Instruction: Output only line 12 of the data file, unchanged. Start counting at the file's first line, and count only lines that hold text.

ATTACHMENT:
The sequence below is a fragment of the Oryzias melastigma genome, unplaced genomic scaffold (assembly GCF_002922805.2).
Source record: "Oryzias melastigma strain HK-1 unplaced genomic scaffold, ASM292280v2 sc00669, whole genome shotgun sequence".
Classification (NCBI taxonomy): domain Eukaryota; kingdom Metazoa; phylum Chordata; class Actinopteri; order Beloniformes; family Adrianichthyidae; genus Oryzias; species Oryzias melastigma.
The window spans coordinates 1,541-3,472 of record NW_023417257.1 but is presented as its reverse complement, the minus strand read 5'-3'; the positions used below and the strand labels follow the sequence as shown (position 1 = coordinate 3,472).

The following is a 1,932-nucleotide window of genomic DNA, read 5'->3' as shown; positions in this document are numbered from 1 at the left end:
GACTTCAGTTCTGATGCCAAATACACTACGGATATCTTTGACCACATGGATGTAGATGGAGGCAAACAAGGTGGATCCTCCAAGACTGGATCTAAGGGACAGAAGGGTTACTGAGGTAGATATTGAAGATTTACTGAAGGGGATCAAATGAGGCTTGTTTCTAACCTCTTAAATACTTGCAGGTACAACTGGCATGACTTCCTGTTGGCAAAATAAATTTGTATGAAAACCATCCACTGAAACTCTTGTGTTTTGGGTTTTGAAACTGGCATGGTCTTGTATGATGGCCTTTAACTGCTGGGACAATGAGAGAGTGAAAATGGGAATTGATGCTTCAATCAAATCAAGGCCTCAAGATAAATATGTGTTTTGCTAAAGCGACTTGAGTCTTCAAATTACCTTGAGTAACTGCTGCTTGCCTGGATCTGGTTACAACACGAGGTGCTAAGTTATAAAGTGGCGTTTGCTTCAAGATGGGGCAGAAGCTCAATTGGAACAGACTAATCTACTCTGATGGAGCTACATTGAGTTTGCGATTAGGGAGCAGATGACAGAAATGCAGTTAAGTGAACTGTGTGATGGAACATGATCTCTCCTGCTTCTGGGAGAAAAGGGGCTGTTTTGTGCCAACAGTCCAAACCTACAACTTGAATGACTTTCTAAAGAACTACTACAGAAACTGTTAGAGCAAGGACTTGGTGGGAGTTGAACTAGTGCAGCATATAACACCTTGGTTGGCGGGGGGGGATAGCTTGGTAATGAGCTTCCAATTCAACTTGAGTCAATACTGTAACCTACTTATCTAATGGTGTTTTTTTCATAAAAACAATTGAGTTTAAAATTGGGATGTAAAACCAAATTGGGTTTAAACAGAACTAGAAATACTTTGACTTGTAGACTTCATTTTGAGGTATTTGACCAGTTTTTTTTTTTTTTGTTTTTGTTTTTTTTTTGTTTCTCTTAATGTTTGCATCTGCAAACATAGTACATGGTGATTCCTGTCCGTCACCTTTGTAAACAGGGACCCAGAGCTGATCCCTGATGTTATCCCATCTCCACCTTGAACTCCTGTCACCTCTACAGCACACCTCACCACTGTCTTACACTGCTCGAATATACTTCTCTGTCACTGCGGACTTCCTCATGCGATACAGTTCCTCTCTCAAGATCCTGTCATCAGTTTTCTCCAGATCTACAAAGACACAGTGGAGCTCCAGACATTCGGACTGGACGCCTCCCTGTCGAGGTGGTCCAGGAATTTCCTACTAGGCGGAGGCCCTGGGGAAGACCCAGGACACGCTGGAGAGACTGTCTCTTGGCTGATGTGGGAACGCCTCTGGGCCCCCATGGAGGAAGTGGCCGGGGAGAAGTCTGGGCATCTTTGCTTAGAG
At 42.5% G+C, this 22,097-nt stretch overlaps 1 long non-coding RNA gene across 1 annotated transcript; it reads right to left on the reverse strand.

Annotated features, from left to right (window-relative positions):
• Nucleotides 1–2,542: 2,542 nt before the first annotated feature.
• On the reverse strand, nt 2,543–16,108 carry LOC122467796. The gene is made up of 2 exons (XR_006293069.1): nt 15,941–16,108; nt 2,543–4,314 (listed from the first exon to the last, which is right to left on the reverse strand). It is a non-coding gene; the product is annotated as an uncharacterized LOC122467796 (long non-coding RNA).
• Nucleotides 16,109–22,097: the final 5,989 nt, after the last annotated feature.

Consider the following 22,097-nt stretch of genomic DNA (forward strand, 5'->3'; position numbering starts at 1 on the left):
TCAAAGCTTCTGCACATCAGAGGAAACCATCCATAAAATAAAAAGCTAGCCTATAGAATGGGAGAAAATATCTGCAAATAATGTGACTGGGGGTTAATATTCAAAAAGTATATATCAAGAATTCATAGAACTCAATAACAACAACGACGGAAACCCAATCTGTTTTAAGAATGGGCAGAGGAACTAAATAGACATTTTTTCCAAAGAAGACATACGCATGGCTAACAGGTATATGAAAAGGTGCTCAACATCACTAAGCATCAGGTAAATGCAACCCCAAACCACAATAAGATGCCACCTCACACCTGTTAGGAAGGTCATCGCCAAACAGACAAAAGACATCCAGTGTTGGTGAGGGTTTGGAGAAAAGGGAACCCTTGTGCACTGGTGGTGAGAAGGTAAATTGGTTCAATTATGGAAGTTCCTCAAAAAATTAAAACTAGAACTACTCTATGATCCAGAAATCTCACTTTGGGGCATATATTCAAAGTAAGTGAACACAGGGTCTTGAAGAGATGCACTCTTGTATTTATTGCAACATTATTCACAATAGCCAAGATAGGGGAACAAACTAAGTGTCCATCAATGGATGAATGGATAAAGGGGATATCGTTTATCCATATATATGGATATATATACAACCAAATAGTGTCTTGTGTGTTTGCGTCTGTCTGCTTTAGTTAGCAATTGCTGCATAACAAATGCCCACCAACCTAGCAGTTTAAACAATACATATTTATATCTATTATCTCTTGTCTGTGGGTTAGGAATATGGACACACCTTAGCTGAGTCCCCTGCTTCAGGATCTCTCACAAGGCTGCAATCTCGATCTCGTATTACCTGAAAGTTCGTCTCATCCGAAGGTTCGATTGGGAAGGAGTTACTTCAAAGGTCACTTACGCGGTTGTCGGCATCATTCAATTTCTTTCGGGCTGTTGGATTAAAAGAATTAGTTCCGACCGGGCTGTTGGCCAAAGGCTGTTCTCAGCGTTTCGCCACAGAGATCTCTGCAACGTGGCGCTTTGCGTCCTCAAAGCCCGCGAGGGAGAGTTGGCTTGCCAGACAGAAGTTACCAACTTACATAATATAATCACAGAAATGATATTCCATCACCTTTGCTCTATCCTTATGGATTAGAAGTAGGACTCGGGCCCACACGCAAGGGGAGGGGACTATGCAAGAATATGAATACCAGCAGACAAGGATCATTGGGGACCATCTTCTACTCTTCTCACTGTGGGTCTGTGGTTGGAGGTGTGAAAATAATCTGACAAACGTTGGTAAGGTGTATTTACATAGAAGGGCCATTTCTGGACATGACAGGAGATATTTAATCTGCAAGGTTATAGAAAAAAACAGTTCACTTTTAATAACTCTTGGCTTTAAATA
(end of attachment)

Consider the following 22,097-nt stretch of genomic DNA (forward strand, 5'->3'; position numbering starts at 1 on the left):